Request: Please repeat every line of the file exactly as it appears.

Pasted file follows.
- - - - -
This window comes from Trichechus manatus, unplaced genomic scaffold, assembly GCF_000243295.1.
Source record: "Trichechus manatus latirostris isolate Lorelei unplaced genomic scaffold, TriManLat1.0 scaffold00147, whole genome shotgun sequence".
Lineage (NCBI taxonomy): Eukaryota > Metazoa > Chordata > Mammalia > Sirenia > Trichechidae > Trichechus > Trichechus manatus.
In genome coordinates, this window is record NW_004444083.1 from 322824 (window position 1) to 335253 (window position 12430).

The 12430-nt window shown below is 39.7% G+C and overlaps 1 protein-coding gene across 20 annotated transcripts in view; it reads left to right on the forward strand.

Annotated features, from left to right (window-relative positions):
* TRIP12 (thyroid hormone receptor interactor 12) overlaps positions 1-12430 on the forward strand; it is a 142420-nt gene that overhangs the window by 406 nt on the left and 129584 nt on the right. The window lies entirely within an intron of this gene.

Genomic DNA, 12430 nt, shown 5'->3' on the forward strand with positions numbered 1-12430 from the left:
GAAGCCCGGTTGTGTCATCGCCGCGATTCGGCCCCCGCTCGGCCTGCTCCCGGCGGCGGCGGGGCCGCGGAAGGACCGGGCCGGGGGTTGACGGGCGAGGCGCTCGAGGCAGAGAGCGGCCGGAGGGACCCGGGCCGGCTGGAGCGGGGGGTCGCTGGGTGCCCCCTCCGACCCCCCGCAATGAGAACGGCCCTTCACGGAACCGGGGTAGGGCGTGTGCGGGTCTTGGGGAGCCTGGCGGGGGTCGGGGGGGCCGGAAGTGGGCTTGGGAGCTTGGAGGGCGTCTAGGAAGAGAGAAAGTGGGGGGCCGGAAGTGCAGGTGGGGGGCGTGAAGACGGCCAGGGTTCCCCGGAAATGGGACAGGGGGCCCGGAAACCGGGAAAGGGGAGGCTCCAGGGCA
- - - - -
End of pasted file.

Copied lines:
This window comes from Trichechus manatus, unplaced genomic scaffold, assembly GCF_000243295.1.
Source record: "Trichechus manatus latirostris isolate Lorelei unplaced genomic scaffold, TriManLat1.0 scaffold00147, whole genome shotgun sequence".
Lineage (NCBI taxonomy): Eukaryota > Metazoa > Chordata > Mammalia > Sirenia > Trichechidae > Trichechus > Trichechus manatus.
In genome coordinates, this window is record NW_004444083.1 from 322824 (window position 1) to 335253 (window position 12430).

The 12430-nt window shown below is 39.7% G+C and overlaps 1 protein-coding gene across 20 annotated transcripts in view; it reads left to right on the forward strand.

Annotated features, from left to right (window-relative positions):
* TRIP12 (thyroid hormone receptor interactor 12) overlaps positions 1-12430 on the forward strand; it is a 142420-nt gene that overhangs the window by 406 nt on the left and 129584 nt on the right. The window lies entirely within an intron of this gene.

Genomic DNA, 12430 nt, shown 5'->3' on the forward strand with positions numbered 1-12430 from the left:
GAAGCCCGGTTGTGTCATCGCCGCGATTCGGCCCCCGCTCGGCCTGCTCCCGGCGGCGGCGGGGCCGCGGAAGGACCGGGCCGGGGGTTGACGGGCGAGGCGCTCGAGGCAGAGAGCGGCCGGAGGGACCCGGGCCGGCTGGAGCGGGGGGTCGCTGGGTGCCCCCTCCGACCCCCCGCAATGAGAACGGCCCTTCACGGAACCGGGGTAGGGCGTGTGCGGGTCTTGGGGAGCCTGGCGGGGGTCGGGGGGGCCGGAAGTGGGCTTGGGAGCTTGGAGGGCGTCTAGGAAGAGAGAAAGTGGGGGGCCGGAAGTGCAGGTGGGGGGCGTGAAGACGGCCAGGGTTCCCCGGAAATGGGACAGGGGGCCCGGAAACCGGGAAAGGGGAGGCTCCAGGGCA